[(essay date 1993) In the following essay, Pennington studies the critical reception of Watership Down and the novel's attempts to fashion a mythological bridge between the reader and the natural world.]
Richard Adams' Watership Down is a "hesitant" classic of fantasy literature. Readers love the book (it has sold in the millions and continues to sell well), and though critics recognize the primal aspects of the work, many seem reluctant to take it too seriously or fault it for its obvious conservative proselytizing that upholds traditional middle-class values. David Pringle, in Modern Fantasy: The Hundred Best Novels (1988), a popular survey of the "best" in modern fantasy literature, includes Watership Down in his list, but he feels the need to apologize for it: "It is easy to mock Watership Down for being an over-inflated children's novel. ... Nevertheless it is a novel which has pleased millions of readers, and it is not difficult to see why. It is a very accomplished quest narrative (and war story), combined with a moving tract on behalf of nature conservation" (147). Watership Down seems reduced to a simple, didactic narrative.
More rigorous critics echo Pringle's assessment. Rosemary Jackson in Fantasy: The Literature of Subversion (1981) relegates Adams "to that realm of fantasy which is more properly defined as faery, or romance literature" (9) and places him in such company as Beatrix Potter, A. A. Milne, Walter de la Mare, and J. R. R. Tolkien for their "tradition of liberal humanism [which] spreads outwards, covering with its moral, social, and linguistic orthodoxies a world of bears, foxes, wolves, rabbits, ducks, hens, and hobbits" (155). Though Jackson does not directly state that these writers and their brand of fantasy are "inferior," she implies as much. In Fantasy and Mimesis (1984) Kathryn Hume categorizes Watership Down as an unsuccessful "character-based fantasy" which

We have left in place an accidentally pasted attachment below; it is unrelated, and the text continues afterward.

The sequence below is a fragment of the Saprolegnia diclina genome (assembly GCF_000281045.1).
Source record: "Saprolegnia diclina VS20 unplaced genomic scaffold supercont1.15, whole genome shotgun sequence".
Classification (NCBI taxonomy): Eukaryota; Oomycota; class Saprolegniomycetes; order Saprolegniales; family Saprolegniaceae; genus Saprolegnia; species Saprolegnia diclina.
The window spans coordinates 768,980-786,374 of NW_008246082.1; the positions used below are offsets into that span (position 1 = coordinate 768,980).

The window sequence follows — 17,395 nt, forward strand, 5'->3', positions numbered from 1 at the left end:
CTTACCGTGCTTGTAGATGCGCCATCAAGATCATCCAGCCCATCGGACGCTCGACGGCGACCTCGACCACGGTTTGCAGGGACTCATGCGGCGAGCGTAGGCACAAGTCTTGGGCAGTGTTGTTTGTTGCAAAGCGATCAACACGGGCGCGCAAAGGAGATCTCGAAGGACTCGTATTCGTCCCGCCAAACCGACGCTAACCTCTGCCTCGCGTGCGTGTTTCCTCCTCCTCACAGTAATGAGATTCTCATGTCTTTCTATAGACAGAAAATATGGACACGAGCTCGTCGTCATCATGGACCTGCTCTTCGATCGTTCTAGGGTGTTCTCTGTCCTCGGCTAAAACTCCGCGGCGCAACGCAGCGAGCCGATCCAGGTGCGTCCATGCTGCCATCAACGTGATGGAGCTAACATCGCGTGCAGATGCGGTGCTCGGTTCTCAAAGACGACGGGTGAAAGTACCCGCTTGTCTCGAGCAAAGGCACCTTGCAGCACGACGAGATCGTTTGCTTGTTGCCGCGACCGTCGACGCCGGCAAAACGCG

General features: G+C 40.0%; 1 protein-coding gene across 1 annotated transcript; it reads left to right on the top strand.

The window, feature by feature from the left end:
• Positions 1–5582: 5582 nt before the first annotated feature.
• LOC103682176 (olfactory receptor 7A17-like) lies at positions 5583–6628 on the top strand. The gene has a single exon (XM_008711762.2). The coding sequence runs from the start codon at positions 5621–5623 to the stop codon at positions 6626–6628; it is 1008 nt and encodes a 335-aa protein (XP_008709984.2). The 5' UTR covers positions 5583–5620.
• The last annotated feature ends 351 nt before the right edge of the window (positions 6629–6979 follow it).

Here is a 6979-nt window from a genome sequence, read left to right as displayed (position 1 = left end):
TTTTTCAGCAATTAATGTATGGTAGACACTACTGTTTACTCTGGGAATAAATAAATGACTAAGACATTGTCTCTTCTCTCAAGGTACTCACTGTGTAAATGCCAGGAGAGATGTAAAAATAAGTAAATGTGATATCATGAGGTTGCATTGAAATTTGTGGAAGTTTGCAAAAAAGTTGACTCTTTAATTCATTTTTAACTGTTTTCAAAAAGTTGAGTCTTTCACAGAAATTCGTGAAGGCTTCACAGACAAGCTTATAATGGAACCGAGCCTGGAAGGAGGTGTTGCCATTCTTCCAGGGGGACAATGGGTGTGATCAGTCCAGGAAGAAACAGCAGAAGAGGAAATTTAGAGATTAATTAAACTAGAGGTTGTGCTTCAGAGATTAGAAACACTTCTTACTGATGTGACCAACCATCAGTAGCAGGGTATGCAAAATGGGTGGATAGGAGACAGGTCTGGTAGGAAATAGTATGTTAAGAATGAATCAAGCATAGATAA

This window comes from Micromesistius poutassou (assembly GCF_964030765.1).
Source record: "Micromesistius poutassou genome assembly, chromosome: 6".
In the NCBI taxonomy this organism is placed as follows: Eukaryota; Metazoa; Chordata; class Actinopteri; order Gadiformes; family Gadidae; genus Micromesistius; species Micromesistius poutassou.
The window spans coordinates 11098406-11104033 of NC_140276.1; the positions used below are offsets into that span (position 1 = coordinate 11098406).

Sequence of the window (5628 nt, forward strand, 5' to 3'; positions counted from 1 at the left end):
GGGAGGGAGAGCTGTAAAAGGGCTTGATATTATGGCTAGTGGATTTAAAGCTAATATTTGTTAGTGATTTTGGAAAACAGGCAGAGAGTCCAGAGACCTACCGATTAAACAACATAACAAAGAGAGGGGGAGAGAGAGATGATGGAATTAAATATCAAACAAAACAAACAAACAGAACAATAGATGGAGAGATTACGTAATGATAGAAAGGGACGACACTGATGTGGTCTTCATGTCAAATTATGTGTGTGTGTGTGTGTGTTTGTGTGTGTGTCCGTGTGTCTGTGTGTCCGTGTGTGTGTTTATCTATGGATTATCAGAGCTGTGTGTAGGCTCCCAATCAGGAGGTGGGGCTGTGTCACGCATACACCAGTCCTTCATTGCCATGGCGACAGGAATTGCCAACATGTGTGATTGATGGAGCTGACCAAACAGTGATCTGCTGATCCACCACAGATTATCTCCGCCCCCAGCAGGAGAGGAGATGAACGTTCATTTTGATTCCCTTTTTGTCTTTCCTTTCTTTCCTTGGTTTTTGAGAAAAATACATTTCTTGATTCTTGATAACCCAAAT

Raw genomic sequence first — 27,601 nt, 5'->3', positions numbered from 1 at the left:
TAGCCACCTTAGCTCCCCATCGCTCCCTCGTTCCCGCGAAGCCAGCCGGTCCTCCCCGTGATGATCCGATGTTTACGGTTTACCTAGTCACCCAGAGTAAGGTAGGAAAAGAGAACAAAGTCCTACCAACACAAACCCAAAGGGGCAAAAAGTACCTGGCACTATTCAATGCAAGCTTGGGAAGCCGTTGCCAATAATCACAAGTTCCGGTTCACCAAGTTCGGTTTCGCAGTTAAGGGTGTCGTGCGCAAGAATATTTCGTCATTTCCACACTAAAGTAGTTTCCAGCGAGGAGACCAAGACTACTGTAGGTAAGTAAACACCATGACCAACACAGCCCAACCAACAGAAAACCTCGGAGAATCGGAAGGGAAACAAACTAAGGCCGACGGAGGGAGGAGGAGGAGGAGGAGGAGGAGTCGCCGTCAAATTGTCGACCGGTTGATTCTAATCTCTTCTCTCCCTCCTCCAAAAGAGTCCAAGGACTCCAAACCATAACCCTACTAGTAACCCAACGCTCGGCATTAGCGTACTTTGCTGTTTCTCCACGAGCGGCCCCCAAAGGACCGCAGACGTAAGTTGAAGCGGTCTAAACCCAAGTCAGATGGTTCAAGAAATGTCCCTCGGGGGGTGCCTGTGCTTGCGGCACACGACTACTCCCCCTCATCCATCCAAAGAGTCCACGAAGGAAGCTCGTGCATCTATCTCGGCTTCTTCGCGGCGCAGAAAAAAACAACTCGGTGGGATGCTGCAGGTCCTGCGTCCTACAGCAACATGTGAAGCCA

starts with an attempt to enter rabbits' minds, but quickly lets the lapine vocabulary--owsla, silflay, hraka--substitute for real strangeness, while the plot degenerates into the adventures of animals with human brains. ... The novelty and strangeness which entering a rabbit's mind should entail quickly disappears. The fantasy of this adventure is literally only skin deep; the minds and characters of these furry humans are but little touched by newness or originality.(161-2)
Christopher Pawling, in the most sophisticated study of Watership Down to date, analyzes the novel from a Marxist perspective, finding it a "vein of nostalgia for 'traditional' patterns of life which has played an important part in the constitution of English culture over the last decade, and which shows no signs of disappearing in the near future" (233). Pawling contends that Watership Down reworks the traditions of pastoral war narrative and archetypal quest narrative to become "more than just a reworking of timeless myth"; it is, in fact, a novel that is "addressing a specific cultural milieu at a specific moment in time" (230). Thus, Pawling, influenced by the theories of Lucien Goldmann, Pierre Macherey, and Frederic Jameson, finds Watership Down a perplexing work that balances...